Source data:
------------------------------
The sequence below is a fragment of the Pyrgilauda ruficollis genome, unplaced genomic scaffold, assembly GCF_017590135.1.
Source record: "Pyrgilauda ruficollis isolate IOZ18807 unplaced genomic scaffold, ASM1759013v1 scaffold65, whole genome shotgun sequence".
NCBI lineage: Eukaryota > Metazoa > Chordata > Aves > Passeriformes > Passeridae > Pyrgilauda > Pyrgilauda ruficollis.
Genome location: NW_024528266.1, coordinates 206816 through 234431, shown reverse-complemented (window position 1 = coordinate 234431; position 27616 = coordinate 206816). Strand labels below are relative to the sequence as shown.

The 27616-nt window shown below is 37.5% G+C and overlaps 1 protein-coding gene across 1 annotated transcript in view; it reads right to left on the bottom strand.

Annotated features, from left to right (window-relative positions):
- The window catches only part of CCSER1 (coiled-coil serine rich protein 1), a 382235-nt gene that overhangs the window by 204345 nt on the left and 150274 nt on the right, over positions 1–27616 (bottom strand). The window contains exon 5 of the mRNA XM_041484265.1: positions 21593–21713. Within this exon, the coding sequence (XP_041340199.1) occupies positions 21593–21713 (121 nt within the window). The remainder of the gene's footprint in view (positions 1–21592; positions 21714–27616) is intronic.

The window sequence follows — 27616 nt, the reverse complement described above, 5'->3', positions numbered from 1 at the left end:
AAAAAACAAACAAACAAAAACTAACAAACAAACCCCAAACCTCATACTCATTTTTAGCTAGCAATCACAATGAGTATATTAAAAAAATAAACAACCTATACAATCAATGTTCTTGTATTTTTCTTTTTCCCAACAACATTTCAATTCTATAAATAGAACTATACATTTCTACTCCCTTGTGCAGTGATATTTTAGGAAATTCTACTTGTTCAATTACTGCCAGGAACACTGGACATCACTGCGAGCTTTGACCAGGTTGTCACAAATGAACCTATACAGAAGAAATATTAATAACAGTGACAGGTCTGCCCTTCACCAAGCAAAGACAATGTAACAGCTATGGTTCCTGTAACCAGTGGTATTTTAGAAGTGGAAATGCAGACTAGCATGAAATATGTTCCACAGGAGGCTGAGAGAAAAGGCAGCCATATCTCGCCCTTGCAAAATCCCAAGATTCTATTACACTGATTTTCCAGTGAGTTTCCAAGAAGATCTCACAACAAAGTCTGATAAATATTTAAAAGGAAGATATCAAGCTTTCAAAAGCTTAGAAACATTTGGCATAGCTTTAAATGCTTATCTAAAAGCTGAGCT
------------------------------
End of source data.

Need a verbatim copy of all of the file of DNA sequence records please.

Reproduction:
The sequence below is a fragment of the Pyrgilauda ruficollis genome, unplaced genomic scaffold, assembly GCF_017590135.1.
Source record: "Pyrgilauda ruficollis isolate IOZ18807 unplaced genomic scaffold, ASM1759013v1 scaffold65, whole genome shotgun sequence".
NCBI lineage: Eukaryota > Metazoa > Chordata > Aves > Passeriformes > Passeridae > Pyrgilauda > Pyrgilauda ruficollis.
Genome location: NW_024528266.1, coordinates 206816 through 234431, shown reverse-complemented (window position 1 = coordinate 234431; position 27616 = coordinate 206816). Strand labels below are relative to the sequence as shown.

The 27616-nt window shown below is 37.5% G+C and overlaps 1 protein-coding gene across 1 annotated transcript in view; it reads right to left on the bottom strand.

Annotated features, from left to right (window-relative positions):
- The window catches only part of CCSER1 (coiled-coil serine rich protein 1), a 382235-nt gene that overhangs the window by 204345 nt on the left and 150274 nt on the right, over positions 1–27616 (bottom strand). The window contains exon 5 of the mRNA XM_041484265.1: positions 21593–21713. Within this exon, the coding sequence (XP_041340199.1) occupies positions 21593–21713 (121 nt within the window). The remainder of the gene's footprint in view (positions 1–21592; positions 21714–27616) is intronic.

The window sequence follows — 27616 nt, the reverse complement described above, 5'->3', positions numbered from 1 at the left end:
AAAAAACAAACAAACAAAAACTAACAAACAAACCCCAAACCTCATACTCATTTTTAGCTAGCAATCACAATGAGTATATTAAAAAAATAAACAACCTATACAATCAATGTTCTTGTATTTTTCTTTTTCCCAACAACATTTCAATTCTATAAATAGAACTATACATTTCTACTCCCTTGTGCAGTGATATTTTAGGAAATTCTACTTGTTCAATTACTGCCAGGAACACTGGACATCACTGCGAGCTTTGACCAGGTTGTCACAAATGAACCTATACAGAAGAAATATTAATAACAGTGACAGGTCTGCCCTTCACCAAGCAAAGACAATGTAACAGCTATGGTTCCTGTAACCAGTGGTATTTTAGAAGTGGAAATGCAGACTAGCATGAAATATGTTCCACAGGAGGCTGAGAGAAAAGGCAGCCATATCTCGCCCTTGCAAAATCCCAAGATTCTATTACACTGATTTTCCAGTGAGTTTCCAAGAAGATCTCACAACAAAGTCTGATAAATATTTAAAAGGAAGATATCAAGCTTTCAAAAGCTTAGAAACATTTGGCATAGCTTTAAATGCTTATCTAAAAGCTGAGCT